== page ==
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Juggling Medical School and Four Young Kids

Thanks to the generosity of scholarship donors and his family's support, Ian Engerbretson is on his way to becoming a rural physician in Idaho.


Ian Engerbretson, MD '24

Ian Engerbretson, MD ’24

Growing up in Moscow, Idaho, I always knew I wanted to work in healthcare. I was that weird kid who liked going to the doctor and getting shots. There was just something impressive about the medical environment, and I was enamored with any school subject related to health science.

When it came time to make a decision about college, I chose nursing because it seemed really exciting. I remember being part of a code blue at the hospital where I was a CNA (certified nursing assistant) and the nurses were running around the bed starting IVs and giving medications, and I thought, “Oh, I want to do that too.” It looked more fun than being the doctor standing at the foot of the bed trying to figure out what was wrong.

I graduated from nursing school in 2015 and worked in the ICU at Saint Joseph’s Regional Medical Center in Lewiston, Idaho, for six years. Eventually, I became an EMT, too, because I was thinking about becoming a flight nurse. But as I became more competent as a nurse, I realized that I wanted to further develop those skills and learn how to ultimately diagnose the illness, which I think is really the crux of being a physician. I also saw firsthand how the rural communities in Idaho desperately needed more doctors.

As a husband and the father of two small children at the time, it wasn’t only my decision, though. When I came home one day, saying, “Yeah, I think I need to go to med school,” my wife just said, “Okay, let’s do it.” And she was just all aboard, which is such a blessing.

Discovering a tight-knit community

I’d always known about the WWAMI (Washington, Wyoming, Alaska, Montana and Idaho) program, and my brother-in-law was able to become a doctor through it, so once I got my prerequisites done, I applied to the University of Washington School of Medicine with the goal of coming back to Moscow to practice.

Through WWAMI, I’ve been able to go to medical school and get a great educational experience, whether I was in Spokane, Washington, Cheyenne, Wyoming or now in Seattle. I wondered at first how it’d work compared to staying in one place like most medical schools — whether that would be more consistent. But it’s been great. The school is a very tight-knit community, despite the big distances, and I’d say that my clinical instructors are very plugged in and invested in my success wherever I go.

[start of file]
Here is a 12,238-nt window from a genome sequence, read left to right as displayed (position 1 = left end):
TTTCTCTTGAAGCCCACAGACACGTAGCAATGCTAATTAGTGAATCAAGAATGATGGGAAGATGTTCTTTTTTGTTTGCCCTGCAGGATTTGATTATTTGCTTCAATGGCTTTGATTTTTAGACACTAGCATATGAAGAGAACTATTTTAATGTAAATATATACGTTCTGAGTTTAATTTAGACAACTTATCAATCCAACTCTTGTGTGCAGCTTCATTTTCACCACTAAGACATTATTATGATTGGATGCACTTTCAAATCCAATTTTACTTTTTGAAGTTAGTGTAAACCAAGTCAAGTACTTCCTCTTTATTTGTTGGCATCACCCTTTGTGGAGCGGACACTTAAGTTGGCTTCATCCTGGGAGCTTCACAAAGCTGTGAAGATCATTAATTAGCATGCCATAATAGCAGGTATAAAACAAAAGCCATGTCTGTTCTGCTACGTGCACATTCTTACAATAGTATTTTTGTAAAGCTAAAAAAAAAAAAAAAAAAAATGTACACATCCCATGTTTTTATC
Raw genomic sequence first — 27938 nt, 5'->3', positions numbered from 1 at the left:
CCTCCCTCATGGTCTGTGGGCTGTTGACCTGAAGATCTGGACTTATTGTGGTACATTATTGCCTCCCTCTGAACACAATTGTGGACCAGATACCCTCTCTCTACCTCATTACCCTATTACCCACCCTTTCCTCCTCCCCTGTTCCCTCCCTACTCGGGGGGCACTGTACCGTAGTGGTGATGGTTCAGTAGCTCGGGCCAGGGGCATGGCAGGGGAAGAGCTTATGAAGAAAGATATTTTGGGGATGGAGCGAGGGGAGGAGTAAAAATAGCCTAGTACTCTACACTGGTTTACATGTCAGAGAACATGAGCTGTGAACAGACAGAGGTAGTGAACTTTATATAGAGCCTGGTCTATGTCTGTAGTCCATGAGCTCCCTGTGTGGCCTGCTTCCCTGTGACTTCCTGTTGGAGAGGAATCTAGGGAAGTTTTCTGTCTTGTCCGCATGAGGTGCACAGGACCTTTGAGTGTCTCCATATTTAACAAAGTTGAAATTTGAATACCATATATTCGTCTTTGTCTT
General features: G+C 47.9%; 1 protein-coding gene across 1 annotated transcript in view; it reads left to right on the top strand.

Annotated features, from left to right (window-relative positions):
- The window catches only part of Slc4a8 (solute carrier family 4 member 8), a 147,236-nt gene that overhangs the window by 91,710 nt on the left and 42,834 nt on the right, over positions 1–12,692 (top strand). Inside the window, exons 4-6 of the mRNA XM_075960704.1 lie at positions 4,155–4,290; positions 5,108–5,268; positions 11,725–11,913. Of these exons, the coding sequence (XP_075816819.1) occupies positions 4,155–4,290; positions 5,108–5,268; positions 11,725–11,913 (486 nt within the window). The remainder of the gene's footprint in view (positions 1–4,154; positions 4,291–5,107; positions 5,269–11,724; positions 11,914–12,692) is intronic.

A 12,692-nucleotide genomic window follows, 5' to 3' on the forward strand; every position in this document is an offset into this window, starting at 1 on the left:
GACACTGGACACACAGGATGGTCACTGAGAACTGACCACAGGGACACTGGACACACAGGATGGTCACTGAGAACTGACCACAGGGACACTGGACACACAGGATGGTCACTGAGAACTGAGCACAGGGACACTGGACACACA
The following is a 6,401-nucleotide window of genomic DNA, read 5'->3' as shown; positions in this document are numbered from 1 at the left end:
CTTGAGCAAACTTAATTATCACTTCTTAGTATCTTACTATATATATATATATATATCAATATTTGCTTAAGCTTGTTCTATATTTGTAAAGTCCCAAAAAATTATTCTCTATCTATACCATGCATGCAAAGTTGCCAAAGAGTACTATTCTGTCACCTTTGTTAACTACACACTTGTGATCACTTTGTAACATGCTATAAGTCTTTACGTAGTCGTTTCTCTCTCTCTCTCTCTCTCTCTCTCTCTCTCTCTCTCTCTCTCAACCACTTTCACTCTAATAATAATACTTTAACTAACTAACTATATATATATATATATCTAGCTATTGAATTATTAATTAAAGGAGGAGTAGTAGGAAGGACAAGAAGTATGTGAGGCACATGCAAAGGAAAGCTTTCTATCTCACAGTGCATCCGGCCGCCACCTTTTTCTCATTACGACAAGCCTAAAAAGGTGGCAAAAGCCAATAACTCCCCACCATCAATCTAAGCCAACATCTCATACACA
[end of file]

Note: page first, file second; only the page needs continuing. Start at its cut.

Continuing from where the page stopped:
I was also able to participate in the Rural Underserved Opportunities Program (RUOP), which gives medical students the chance to work with local physicians to provide healthcare to underserved populations. I spent a month at Marimn Health, the primary care hub for the Coeur d’Alene Reservation, working alongside urgent care, internal medicine and family medicine providers there. That was a really great experience and a good chance to see again the obstacles that rural health faces in Idaho.

Learn more about WWAMI

From RUOP to TRUST, the University of Washington School of Medicine’s unique programs train providers to care for the five-state WWAMI region.

"With four kids now under the age of six, I don’t know how medical school would have been possible without scholarships. I received the Laura Moore Cunningham Endowed Scholarship for Idaho Medical Students, and I was really touched by the idea that someone created a scholarship for a student like me."

When I was working as a nurse, our hospital was a catchall for patients from rural areas. It was challenging to discharge people to environments where you knew they wouldn’t have consistent access to follow-ups because even primary care was too far away, which could impact their health outcomes. But they want to live in rural areas, which I understand because I’m not a city boy, either.

Which is why my wife and I want to go back to Moscow. We just love the community, the small-town feel of being connected with everyone, and I’m excited about the prospect of building long-term relationships with patients and having a big impact on their lives.

Scholarships make dreams come true

With four kids now under the age of six, I don’t know how medical school would have been possible without scholarships. They’ve been a godsend. I received the Laura Moore Cunningham Endowed Scholarship for Idaho Medical Students, and I was really touched by the idea that someone created a scholarship for a student like me.

Scholarships have helped me offset the cost of things like supplemental educational materials that are so essential but can cost hundreds of dollars. I just finished my second board exam, and scholarship money was crucial in helping me get a good score. And there are unexpected things that come up — when you apply to medical school, you don’t think about travel costs, but participating in WWAMI, you travel quite a bit.

It might sound a little cliché, but a scholarship donor really is making someone’s dream come true. Restarting my career and going back to school seemed insurmountable when I first started thinking about it. My brother-in-law was very encouraging and told me not to be scared of all the “what ifs.” Taking on this kind of debt was a huge “what if.” And I think a lot of physicians choose to practice in a metropolitan area because the compensation is higher.

For a long time, I’ve dreamed about becoming a doctor in a rural area to help solve the physician shortage. My whole family and I are so grateful for the gift of scholarships, which are helping to bring this dream to fruition.

As told to Nicole Beattie


Help students like Ian forge their path in medicine, and give back to their rural communities, by making a gift to the UW Medicine Scholarship Fund.